Editor’s note: Jay Parini, a poet and novelist, teaches at Middlebury College in Vermont. He has just published «Jesus: The Human Face of God,» a biography of Jesus. Follow him on Twitter@JayParini. The opinions expressed in this commentary are solely those of the author.
(CNN) — I’m obviously not the only one disappointed in Barack Obama.
I thought he would be another Reagan in at least one respect: He’d be a great communicator. Listening to his speeches in 2008, I thought that this man could connect. He had energy and vision, hope and strength.
So what happened?
Somewhere along the way, disturbingly early in his first term, he fizzled as a communicator.
It’s not that he didn’t do good things. He brought the American economy back from the brink of another Great Depression, and (by comparison with our counterparts in Europe) we are doing extremely well. Jobs are back, with unemployment steadily falling, and the stock market has soared, thus underpinning the retirement hopes of millions who rely on equity portfolios to sustain them in their old age.
We have discontinued pursuing «wars of choice,» although it may take generations to recover from the mistake of invading Iraq, which will cost the American taxpayers two trillion bucks — with health care for veterans taxing our children and grandchildren for years to come.
Obama withdrew somewhat precipitously from Iraq, putting too much faith in the Shia-led government in Baghdad and giving ISIS an opening. He may have done this in part out of frustration over the Shia-led government’s inability to provide legal protections for American troops that would have remained.
But in truth, he handled the situation pretty well in the end, as ISIS is sputtering out, slowly but surely. Indeed, ISIS was always a ragtag (if singularly vicious) group surrounded by natural and powerful enemies, including Turkey, Saudi Arabia, Iran, and Hezbollah in Lebanon. They were a flash in the pan, though a painful one.
But this was the ISIS and Ebola election, with panic at high levels on both fronts around the country. And it was widely perceived that Obama was not reacting in a strong way to these threats, even though — in my view — he was actually doing quite a lot on both fronts behind the scenes.
His mantra has famously been «don’t do stupid stuff,» and this has largely been a good and rare thing, even if critics pounce on this as a sign of his being a wimp. George W. Bush was no wimp, but look where that got us! He made the worst foreign policy decision in recent history when he invaded Iraq, setting in motion waves of instability that it will take a generation to quell and subsidize.
Health care has, of course, been the main focus of «hope and change» for Obama, and yet he was also defeated in this midterm election by Obamacare; denouncing it became a mantra for his political enemies. Yet apart from its initial rollout problems, Obamacare has been a measured success, allowing large numbers of previously uninsured American to have access to health care.
The rollout problem was not just the result of too much interest in the program, though there certainly was that. It was a flawed website that couldn’t handle the demand, and it was a management failure not to have sufficiently tested the system before it went online. But the state-run insurance exchanges have largely been a success: Even Mitch McConnell has been forced to support the way the exchange has worked in Kentucky, although he doesn’t support the benefits of this program for people in other states!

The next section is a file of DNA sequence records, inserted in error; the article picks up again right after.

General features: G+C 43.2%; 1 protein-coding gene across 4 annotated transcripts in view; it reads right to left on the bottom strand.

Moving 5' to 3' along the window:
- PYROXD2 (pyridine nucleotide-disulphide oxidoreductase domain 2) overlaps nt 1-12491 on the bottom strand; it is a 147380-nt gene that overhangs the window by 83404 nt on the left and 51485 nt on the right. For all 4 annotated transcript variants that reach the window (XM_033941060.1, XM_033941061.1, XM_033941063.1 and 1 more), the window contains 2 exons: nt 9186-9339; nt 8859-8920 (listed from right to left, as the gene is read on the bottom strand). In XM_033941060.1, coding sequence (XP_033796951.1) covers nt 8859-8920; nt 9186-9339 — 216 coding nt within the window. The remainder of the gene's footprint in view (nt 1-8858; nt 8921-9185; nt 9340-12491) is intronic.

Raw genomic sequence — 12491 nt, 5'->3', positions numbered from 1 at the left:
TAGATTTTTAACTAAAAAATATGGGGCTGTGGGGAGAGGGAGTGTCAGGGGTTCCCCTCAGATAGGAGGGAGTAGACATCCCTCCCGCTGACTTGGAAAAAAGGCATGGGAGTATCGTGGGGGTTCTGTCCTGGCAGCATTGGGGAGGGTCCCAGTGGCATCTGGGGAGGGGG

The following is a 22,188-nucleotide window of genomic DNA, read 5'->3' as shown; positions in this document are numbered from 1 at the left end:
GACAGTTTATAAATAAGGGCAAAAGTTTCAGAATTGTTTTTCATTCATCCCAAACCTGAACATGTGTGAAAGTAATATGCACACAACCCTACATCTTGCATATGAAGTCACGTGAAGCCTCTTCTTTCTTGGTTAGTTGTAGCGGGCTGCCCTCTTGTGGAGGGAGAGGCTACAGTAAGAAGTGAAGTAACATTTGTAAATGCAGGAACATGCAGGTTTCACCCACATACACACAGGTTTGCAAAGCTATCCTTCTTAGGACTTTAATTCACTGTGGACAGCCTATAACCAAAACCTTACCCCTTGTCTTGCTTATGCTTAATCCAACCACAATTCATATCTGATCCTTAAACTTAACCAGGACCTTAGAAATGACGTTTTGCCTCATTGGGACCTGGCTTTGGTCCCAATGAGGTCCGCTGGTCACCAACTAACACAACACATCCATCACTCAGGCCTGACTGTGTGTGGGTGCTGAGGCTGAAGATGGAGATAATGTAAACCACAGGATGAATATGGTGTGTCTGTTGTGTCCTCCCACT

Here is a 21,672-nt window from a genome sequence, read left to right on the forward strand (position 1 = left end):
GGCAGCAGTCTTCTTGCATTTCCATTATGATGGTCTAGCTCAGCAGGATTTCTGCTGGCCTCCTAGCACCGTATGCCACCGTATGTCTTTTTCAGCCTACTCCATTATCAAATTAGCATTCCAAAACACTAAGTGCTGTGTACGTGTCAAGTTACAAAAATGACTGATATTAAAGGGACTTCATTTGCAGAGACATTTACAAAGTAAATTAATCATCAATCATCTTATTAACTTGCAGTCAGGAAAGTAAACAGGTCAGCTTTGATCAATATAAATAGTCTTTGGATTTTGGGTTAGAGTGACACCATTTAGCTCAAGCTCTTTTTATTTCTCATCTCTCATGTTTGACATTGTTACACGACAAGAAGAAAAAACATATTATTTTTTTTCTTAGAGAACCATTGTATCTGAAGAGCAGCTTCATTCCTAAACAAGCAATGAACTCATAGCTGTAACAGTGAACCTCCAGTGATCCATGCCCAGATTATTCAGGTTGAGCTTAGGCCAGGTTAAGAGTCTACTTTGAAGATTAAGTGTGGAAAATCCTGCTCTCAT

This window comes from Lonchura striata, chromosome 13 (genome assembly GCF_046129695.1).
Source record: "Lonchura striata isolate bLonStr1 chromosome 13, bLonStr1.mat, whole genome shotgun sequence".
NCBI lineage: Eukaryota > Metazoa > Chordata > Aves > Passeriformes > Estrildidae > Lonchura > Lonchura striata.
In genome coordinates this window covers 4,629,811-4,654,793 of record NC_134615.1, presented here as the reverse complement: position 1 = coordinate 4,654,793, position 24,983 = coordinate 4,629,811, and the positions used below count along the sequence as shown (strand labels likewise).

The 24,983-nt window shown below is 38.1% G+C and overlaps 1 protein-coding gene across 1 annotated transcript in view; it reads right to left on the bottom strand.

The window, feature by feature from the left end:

One would have thought the considerable positive effects of Obamacare, including the widely reported reduction in health care costs, would have helped Democrats. But that didn’t happen.
Let’s face it, Obama did a lousy job of making the success of his health care program understandable to the wider public. He also did a lousy job of consulting with Republicans about this program before it was passed, and he seems curiously disinterested in actually talking with the American people about his successes, although he will occasionally give a speech and, in what seems like a bored way, recite his accomplishments.
The problem is, I suspect, that he doesn’t believe in himself. He isn’t willing to buy his own story.
There must be many reasons for this. Richard Falk, in a good article in Foreign Policy last summer, notes that, in fact, Obama has never felt confident in separating from the macho rhetoric of Bush. He has spoken repeatedly about America’s right to act on its own in the world, saying (for instance) in one speech at West Point: «I believe in American exceptionalism with every fiber of my being.» What he offers is, according to Falk, a «watered down neoconservertive global agenda»— but doesn’t really seem to believe what he’s saying, as he walks every assertion like one this back in due course.
It’s clear enough from his actions in Iraq and Afghanistan that he actually wants the U.S. to exert less, not more, military presence abroad, and to work with coalitions and within the confines of international law, like any other civilized nation. We are not the only country in the world, however much we like to imagine we are.
It’s crucial that we work in partnership with other countries. What better time to do this than now, when much of the industrialized world seems very much anti-authoritarian and democratic? We should consider Europe and Japan, India, Israel, and most countries in Latin America our natural allies in the movement toward a peaceable world, where economic stability and human rights are respected.
I will dare to hope that, in the waning years of his presidency, Barack Obama might actually begin to communicate with the American people about his real dreams for a better world.
Not doing stupid stuff is fine. But it’s not everything. And he knows that already.